David Adler and Misty Rebik
We just returned from a delegation to Brazil, Chile and Colombia. Each country is still seeking answers about the history of US intervention Mon 11 Sep 2023
On the morning of 11 September 1973, the Central Intelligence Agency briefed President Richard Nixon about the Chilean military’s imminent plan to “trigger military action against the Allende government”. By noon, bombs and bullets rained down on Chile’s presidential palace from planes, armored cars and helicopters circling the center of Santiago. By 6.30pm, President Allende was dead, and the military dictatorship of General Augusto Pinochet had begun.
Fifty years have now passed since the bloody coup d’etat in Chile. Since then, democracy has returned, after 16 years of courageous resistance and a resounding “No” to military rule in a 1988 national plebiscite. Pinochet has died, following a fatal heart attack in 2006 at the age of 91. And a new generation of leaders has risen to power to secure Chileans’ rights to healthcare, housing and a habitable planet.
But in Chile, the wounds of the coup are still fresh. Families continue to search for loved ones detained and disappeared by the Pinochet dictatorship. Courts continue to pursue justice for the crimes perpetrated by Pinochet’s secret police. And the Chilean congress continues to press for the declassification of documents that detail the US “intervention in Chile’s sovereignty before, during and after the coup of 1973”.
The US government recently released two presidential briefings related to the coup in Chile. The documents, dated 8 and 11 September 1973, confirm advance US knowledge of – and support for – the plot to topple the democratically elected Allende. But they are only a fraction of the documents that Chileans have requested in their search for truth and justice.
Previously declassified documents have clearly documented Nixon’s enthusiasm for the coup as a means to crush his Cold War opponents and protect US corporate interests. “If there [is] any way to unseat A[llende], better do it,” Nixon said in documents obtained by the National Security Archive. “Full time job, best men we have.”
The national security advisor Henry Kissinger – still regarded by some as wise counsel – was equally committed to toppling Chile’s elected government. “We will not let Chile go down the drain,” Kissinger said.
Far less clear, however, is the role that the US played in the international coordination of the campaign to unseat Allende – and in the extensive human rights violations committed by the Pinochet government in its aftermath.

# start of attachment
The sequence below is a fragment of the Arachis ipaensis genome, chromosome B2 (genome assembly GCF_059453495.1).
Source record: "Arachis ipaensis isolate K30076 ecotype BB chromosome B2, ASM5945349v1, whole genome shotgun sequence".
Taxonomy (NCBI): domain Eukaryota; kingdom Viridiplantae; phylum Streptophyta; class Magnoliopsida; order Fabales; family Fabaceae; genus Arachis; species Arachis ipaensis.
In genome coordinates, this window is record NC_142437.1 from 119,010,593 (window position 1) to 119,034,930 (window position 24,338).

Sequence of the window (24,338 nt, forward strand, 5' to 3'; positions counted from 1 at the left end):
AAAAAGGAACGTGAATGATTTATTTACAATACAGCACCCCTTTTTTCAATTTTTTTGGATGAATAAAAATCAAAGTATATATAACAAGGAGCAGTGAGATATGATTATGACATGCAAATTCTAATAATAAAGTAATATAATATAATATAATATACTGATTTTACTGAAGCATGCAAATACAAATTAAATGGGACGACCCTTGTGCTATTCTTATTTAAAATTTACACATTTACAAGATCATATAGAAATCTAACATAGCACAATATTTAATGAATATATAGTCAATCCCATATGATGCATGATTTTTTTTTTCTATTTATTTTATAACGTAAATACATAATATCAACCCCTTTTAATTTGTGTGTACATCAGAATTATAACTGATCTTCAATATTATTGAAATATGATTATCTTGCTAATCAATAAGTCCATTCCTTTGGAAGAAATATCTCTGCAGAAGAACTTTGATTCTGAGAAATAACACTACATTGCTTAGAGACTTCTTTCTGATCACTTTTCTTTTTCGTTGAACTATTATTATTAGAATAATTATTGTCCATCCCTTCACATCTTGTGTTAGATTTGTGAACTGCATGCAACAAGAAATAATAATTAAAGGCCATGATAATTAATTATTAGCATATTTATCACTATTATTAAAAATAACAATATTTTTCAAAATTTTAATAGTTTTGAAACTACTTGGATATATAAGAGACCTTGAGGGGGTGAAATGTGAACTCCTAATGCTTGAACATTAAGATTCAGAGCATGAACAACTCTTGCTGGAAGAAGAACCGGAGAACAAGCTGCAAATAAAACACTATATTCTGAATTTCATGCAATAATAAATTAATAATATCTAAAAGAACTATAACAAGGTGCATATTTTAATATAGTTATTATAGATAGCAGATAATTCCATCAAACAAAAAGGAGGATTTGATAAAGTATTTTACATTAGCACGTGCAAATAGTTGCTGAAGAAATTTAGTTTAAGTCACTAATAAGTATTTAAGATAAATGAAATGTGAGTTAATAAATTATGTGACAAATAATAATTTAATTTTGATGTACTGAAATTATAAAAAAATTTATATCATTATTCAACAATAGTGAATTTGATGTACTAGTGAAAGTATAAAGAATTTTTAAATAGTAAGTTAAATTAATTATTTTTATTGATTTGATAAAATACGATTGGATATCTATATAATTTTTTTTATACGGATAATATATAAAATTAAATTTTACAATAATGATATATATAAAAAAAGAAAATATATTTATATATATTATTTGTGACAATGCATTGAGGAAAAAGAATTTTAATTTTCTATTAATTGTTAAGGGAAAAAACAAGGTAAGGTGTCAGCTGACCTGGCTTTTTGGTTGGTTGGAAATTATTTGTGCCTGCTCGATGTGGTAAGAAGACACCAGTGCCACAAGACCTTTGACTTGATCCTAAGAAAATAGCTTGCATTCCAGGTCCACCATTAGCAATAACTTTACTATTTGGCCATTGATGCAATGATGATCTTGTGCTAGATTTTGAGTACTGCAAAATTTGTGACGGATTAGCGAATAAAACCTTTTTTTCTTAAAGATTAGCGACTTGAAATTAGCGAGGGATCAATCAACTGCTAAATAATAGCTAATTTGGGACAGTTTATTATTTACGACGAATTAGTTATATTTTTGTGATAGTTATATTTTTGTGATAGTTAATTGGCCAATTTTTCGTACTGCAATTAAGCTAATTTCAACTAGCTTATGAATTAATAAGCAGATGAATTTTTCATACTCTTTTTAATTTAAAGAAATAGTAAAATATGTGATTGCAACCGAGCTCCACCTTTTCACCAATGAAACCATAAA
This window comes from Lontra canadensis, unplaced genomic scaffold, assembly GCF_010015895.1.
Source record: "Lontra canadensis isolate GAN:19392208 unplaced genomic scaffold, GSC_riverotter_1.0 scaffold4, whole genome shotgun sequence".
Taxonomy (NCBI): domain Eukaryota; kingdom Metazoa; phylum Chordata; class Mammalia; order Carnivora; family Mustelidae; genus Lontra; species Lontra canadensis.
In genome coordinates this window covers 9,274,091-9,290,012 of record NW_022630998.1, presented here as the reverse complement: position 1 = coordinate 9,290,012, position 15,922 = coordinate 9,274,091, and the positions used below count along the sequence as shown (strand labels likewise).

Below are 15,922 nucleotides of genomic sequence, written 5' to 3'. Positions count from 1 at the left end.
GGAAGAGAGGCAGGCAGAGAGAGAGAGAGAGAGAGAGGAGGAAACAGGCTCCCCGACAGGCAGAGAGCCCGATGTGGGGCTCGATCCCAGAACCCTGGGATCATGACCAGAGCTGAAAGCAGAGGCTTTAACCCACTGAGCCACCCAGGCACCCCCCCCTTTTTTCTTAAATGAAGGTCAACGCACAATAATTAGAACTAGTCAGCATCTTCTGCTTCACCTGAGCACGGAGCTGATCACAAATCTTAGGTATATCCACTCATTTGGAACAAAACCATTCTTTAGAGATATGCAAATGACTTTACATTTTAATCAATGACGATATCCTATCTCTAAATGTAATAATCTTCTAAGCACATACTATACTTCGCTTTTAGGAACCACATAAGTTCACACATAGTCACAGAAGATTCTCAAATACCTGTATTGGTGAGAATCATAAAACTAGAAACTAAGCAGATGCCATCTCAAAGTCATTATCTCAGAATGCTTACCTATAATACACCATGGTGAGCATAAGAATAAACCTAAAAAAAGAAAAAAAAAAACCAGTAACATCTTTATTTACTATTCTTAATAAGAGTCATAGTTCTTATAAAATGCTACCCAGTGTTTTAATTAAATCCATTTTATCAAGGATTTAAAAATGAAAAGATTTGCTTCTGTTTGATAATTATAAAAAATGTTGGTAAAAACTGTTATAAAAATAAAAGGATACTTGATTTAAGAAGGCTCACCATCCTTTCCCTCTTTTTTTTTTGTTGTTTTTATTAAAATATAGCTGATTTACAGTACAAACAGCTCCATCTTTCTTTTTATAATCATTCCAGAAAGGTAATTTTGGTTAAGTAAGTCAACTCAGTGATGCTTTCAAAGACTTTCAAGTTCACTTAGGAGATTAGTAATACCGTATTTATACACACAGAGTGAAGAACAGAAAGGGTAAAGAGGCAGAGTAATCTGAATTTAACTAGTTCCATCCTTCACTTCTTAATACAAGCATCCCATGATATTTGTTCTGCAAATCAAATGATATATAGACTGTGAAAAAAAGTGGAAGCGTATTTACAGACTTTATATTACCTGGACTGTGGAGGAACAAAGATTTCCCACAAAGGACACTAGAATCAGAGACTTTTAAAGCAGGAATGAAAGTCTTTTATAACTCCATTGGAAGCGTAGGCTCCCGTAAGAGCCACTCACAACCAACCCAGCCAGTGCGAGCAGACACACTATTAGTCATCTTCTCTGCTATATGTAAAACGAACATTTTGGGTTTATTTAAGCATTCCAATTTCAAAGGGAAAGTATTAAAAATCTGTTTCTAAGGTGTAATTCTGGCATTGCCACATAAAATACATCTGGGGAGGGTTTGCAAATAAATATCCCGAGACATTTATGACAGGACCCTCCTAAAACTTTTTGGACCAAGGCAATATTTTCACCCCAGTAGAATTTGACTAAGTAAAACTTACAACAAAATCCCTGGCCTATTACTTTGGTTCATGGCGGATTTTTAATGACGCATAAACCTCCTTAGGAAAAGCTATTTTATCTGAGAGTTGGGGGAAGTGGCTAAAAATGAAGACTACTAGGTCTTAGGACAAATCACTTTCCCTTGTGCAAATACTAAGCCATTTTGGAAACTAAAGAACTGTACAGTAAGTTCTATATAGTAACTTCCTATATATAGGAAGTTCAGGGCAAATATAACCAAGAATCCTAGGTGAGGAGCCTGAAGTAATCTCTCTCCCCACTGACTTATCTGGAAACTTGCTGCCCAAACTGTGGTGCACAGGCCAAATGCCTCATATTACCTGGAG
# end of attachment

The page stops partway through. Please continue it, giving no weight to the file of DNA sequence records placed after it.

The secrecy surrounding US actions in Chile fits with a broader pattern across the region. Last month, we joined a congressional delegation to Chile, Brazil and Colombia to meet with government officials, congressional representatives and social movements at the helm of their respective democratic transformations.
In each country, we heard about the enduring legacy of US intervention, from the covert actions to support the 1964 military coup in Brazil to the arms exports that supported paramilitary violence in Colombia. But we also heard countries’ eagerness to move past these dark chapters to forge new alliances on issues like climate, workers’ rights and corporate taxation.
Throughout the congressional delegation, our counterparts frequently cited another important anniversary: 200 years since the genesis of the Monroe Doctrine. Back in 1823, President James Monroe declared US dominance in the western hemisphere. In the decades since, the US has endorsed and executed dozens of coups, blockades, invasions and assassinations to defend that position of dominance. Despite the former secretary of state John Kerry’s 2013 declaration that “the era of the Monroe Doctrine is over”, US policymakers continue to express outrage when Latin American nations forge partnerships with “outside” powers like China.
We are not bound to continue down the interventionist path. With a record number of progressives in Congress, the appetite is growing for a bold shift in our foreign policy – an opportunity to “present a new face to the hemisphere, one based on engagement for the sake of people and planet”, as Senator Bernie Sanders said of the Latin America delegation.
Hemispheric cooperation is not an abstract question of high diplomacy. In an era of accelerating environmental breakdown, our partnerships in Latin America will be critical to protect a habitable planet with a thriving Amazon rainforest. With capital free to cross borders, the rights of working people can only be won by coordinating economic policy to take on a consolidated transnational oligarchy.
But the United States can only secure this cooperation if it builds from a foundation of trust – and that trust can only be won through transparency about the past actions of the US government that continue to haunt our neighbors.
Declassification thus not only promises to strengthen our alliances abroad. By exposing the crimes enabled by Cold War calls to confrontation, it can also deepen our democracy here at home, helping to pave the way past the Monroe Doctrine once and for all.
- David Adler is a political economist and general coordinator of the Progressive International
- Misty Rebik is chief of staff for US Senator Bernie Sanders